There have been so many stories about the possible health benefits of cocoa flavanol-derived chocolate over the years and so many studies purporting to document these benefits that it is useful to have a meta-analysis of the available clinical trial evidence. This release is based on a review of 19 randomized controlled trials that studied the effects of cocoa flavanols on biomarkers of heart health.
We expected to see a lot of good data in this release but found very little. Instead we found strong statements about the findings being “significant” or about how the “benefits they were evident for both women and men.” There were a few caveats sprinkled in too, helpfully. The study authors are quoted saying the review and meta-analysis point to the need for larger, longer clinical trials to judge whether these changes in biomarkers translate into actual improved outcomes for people. And there was an acknowledgment that some of the funding for the work came from one of the world’s biggest chocolate makers.
What’s the harm with another story or another news release about chocolate, or cocoa flavanols? There isn’t any — if the information is balanced and complete. The problem with so much of the information about chocolate is that it’s usually imbalanced and incomplete, superficially shallow, and treating chocolate as a no-brainer superfood.
The lack of specificity in this release, for example, would not allow a reporter to know whether this story was worth pursuing. And if reporters did report on this unquestioningly, the general public would not be getting all the information they need.
There is no discussion of costs in the release. We didn’t expect to see chocolate bar prices. But there are existing dietary cocoa flavanol products on the market that could easily have been referenced.
Only 7% of the releases we’ve reviewed so far adequately address cost. It has to start somewhere. Each news release writer can say to him/herself, ‘Not in this case.’ And in 93% of cases so far, cost is inadequately discussed.
There is no quantification of the benefits.
The release would have been improved with an example of one or two biomarkers that were different in the higher flavanol vs less intake groups. When the release notes that study participants “saw significant declines in blood glucose and insulin,” adding a number or range would have been helpful.
The authors used the “weighted mean difference” as a measure which may be cumbersome to describe in a news release. However, some quantification was needed here and there was no attempt made to add any.
We think that you can’t have a release that talks about how “tempting” the results of a new chocolate-is-good-for-you story without talking about the countervailing wind that is the high calorie count of so many chocolate products. If everyone starts having a chocolate milkshake at lunch after reading this study, our obesity epidemic is going to be even worse.
The release included a quote from the study author who noted that “the findings from the current study apparently shouldn’t be generalized to different sorts of chocolate candies or white chocolates, of which the content of sugar/food additives could be substantially higher than that of the dark chocolate.”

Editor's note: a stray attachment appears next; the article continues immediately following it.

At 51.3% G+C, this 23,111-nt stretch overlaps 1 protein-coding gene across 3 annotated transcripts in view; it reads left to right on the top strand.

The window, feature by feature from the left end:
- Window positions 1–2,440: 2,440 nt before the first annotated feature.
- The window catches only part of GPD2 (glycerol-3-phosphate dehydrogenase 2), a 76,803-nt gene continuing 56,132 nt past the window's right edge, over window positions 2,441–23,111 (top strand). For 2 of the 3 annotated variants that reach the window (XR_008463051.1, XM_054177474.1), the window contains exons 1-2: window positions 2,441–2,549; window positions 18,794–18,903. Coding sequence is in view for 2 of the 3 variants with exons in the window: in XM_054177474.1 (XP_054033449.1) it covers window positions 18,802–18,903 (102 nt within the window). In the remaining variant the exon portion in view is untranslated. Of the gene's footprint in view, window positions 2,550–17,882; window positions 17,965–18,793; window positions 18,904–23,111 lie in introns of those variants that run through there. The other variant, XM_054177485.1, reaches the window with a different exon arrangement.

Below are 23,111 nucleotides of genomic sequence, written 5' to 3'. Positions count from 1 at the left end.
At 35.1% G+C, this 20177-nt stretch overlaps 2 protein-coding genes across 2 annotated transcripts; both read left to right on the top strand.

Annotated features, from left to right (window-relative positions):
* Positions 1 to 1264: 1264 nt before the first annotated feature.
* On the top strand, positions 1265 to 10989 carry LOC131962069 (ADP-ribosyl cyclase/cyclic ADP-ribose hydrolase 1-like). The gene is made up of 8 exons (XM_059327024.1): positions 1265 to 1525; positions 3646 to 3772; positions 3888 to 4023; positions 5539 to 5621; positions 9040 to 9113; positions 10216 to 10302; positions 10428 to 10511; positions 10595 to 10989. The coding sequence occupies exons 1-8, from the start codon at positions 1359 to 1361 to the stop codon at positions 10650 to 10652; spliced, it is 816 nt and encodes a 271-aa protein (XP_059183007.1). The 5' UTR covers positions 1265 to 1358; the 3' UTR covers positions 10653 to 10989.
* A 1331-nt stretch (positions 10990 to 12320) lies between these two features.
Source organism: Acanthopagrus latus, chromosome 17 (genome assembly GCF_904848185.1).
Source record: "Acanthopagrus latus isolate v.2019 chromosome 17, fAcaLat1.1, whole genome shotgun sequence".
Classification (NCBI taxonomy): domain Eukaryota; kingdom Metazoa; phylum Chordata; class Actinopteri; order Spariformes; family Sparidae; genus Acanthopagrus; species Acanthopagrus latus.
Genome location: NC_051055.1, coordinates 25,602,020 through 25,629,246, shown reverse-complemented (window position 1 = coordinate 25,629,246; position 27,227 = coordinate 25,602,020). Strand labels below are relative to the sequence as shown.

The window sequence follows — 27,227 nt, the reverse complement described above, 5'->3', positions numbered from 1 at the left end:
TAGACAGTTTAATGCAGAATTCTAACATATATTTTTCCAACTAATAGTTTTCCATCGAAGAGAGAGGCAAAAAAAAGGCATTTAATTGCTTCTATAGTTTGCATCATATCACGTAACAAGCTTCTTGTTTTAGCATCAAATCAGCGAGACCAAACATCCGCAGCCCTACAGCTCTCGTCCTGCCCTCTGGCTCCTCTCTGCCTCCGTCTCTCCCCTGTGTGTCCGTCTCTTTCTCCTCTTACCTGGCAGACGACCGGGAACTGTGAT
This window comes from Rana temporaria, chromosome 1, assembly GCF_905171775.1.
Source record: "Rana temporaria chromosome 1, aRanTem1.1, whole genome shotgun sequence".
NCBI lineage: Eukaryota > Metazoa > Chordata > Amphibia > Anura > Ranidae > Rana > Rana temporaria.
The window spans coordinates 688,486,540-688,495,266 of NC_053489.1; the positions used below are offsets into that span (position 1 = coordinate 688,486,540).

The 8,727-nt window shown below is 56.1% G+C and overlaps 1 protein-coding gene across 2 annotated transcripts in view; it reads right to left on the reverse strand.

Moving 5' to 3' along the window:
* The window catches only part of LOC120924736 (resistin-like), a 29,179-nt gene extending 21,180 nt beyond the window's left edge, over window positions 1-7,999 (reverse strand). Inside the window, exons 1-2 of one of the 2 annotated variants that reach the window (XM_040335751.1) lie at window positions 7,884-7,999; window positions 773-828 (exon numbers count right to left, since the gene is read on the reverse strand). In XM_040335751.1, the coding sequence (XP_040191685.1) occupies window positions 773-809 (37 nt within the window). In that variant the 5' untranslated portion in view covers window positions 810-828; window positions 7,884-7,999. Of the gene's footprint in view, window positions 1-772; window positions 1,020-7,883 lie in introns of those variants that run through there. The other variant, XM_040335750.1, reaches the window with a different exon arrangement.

But that didn’t go far enough. We think there was an opportunity here to discuss the real health implications of adding cocoa flavanols to the diet in whatever form it might take.
Only 37% of all releases we’ve reviewed are graded satisfactory on harms. The discussion on an intervention’s harms needs to start somewhere, and a news release is often the headwaters of the news stream.
We liked how the release explained the specifics of the metanalysis and also talked about how small most of the studies were and that many of them were short in duration.
The release overall was very clear about the goal of the review and meta-analysis — both to quantify the differences in biomarkers and to determine whether the body of evidence is adequate to support additional research.
There is no disease mongering in this release.
The release makes the funding sources clear.
In addition to Lin and Liu, the study’s other authors are Isabel Zhang, Alina Li from Brown University, JoAnn Manson, Howard Sesso and Lu Wang from Brigham and Women’s Hospital.
The authors acknowledge funding from the National Institutes of Health including the National Heart, Lung and Blood Institute, the American Heart Association, and Pfizer. Co-authors at Brigham and Women’s also noted receiving funding from Mars Symbioscience, a research segment of Mars, Inc., which makes chocolate products.
There is no comparison of alternatives in the release. Are statins a much bigger factor, for example, in cardio health? What about omega-3 fatty acids? What about just eating a balanced diet overall?
The release would have been improved with a mention that modest weight loss and exercise are standard ways to improve metabolic markers for cardiovascular disease.
The release notes that cocoa flavanols can be obtained from various sources including drinks (cocoa) and dark chocolate. It’s common knowledge that these are widely available. It’s less widely known that dietary cocoa flavanol products are available and it would have been useful to point that out.
The release did not establish the novelty of the meta-nalysis itself nor the underlying studies.
There was no unjustifiable language in the piece. In fact, we thought it did a pretty good job bringing in the appropriate caveats and using language like: “There were small-to-modest but statistically significant improvements among those who ate flavanol-rich cocoa product vs. those who did not.”
The release was very measured and like the scientific review, did not overstate the findings.